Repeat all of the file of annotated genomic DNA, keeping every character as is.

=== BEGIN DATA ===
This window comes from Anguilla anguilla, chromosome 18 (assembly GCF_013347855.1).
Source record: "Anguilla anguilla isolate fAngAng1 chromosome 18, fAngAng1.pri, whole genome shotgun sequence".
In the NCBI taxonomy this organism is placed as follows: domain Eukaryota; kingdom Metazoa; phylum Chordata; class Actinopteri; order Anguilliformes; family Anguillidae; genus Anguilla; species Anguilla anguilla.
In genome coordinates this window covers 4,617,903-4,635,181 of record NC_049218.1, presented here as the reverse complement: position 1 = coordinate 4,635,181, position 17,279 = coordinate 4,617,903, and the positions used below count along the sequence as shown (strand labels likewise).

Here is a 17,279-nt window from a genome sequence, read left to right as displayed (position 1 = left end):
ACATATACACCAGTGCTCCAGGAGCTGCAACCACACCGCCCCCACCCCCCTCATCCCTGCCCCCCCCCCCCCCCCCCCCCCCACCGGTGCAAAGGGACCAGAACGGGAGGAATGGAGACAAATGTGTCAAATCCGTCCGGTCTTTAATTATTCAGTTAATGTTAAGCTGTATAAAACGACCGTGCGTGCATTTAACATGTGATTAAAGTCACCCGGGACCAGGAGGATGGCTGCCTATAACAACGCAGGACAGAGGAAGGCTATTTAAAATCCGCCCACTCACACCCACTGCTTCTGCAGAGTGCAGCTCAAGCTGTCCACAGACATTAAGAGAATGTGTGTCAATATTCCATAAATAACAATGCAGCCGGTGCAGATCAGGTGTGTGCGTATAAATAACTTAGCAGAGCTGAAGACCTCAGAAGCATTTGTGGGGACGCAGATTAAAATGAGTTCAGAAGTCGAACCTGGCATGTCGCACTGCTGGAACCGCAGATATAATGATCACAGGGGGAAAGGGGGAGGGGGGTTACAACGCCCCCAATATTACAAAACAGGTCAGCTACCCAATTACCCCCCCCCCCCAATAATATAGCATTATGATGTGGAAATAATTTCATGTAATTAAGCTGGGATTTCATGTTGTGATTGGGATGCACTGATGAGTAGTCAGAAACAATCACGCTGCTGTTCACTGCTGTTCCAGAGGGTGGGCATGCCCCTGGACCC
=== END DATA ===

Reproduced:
This window comes from Anguilla anguilla, chromosome 18 (assembly GCF_013347855.1).
Source record: "Anguilla anguilla isolate fAngAng1 chromosome 18, fAngAng1.pri, whole genome shotgun sequence".
In the NCBI taxonomy this organism is placed as follows: domain Eukaryota; kingdom Metazoa; phylum Chordata; class Actinopteri; order Anguilliformes; family Anguillidae; genus Anguilla; species Anguilla anguilla.
In genome coordinates this window covers 4,617,903-4,635,181 of record NC_049218.1, presented here as the reverse complement: position 1 = coordinate 4,635,181, position 17,279 = coordinate 4,617,903, and the positions used below count along the sequence as shown (strand labels likewise).

Here is a 17,279-nt window from a genome sequence, read left to right as displayed (position 1 = left end):
ACATATACACCAGTGCTCCAGGAGCTGCAACCACACCGCCCCCACCCCCCTCATCCCTGCCCCCCCCCCCCCCCCCCCCCCCACCGGTGCAAAGGGACCAGAACGGGAGGAATGGAGACAAATGTGTCAAATCCGTCCGGTCTTTAATTATTCAGTTAATGTTAAGCTGTATAAAACGACCGTGCGTGCATTTAACATGTGATTAAAGTCACCCGGGACCAGGAGGATGGCTGCCTATAACAACGCAGGACAGAGGAAGGCTATTTAAAATCCGCCCACTCACACCCACTGCTTCTGCAGAGTGCAGCTCAAGCTGTCCACAGACATTAAGAGAATGTGTGTCAATATTCCATAAATAACAATGCAGCCGGTGCAGATCAGGTGTGTGCGTATAAATAACTTAGCAGAGCTGAAGACCTCAGAAGCATTTGTGGGGACGCAGATTAAAATGAGTTCAGAAGTCGAACCTGGCATGTCGCACTGCTGGAACCGCAGATATAATGATCACAGGGGGAAAGGGGGAGGGGGGTTACAACGCCCCCAATATTACAAAACAGGTCAGCTACCCAATTACCCCCCCCCCCCAATAATATAGCATTATGATGTGGAAATAATTTCATGTAATTAAGCTGGGATTTCATGTTGTGATTGGGATGCACTGATGAGTAGTCAGAAACAATCACGCTGCTGTTCACTGCTGTTCCAGAGGGTGGGCATGCCCCTGGACCC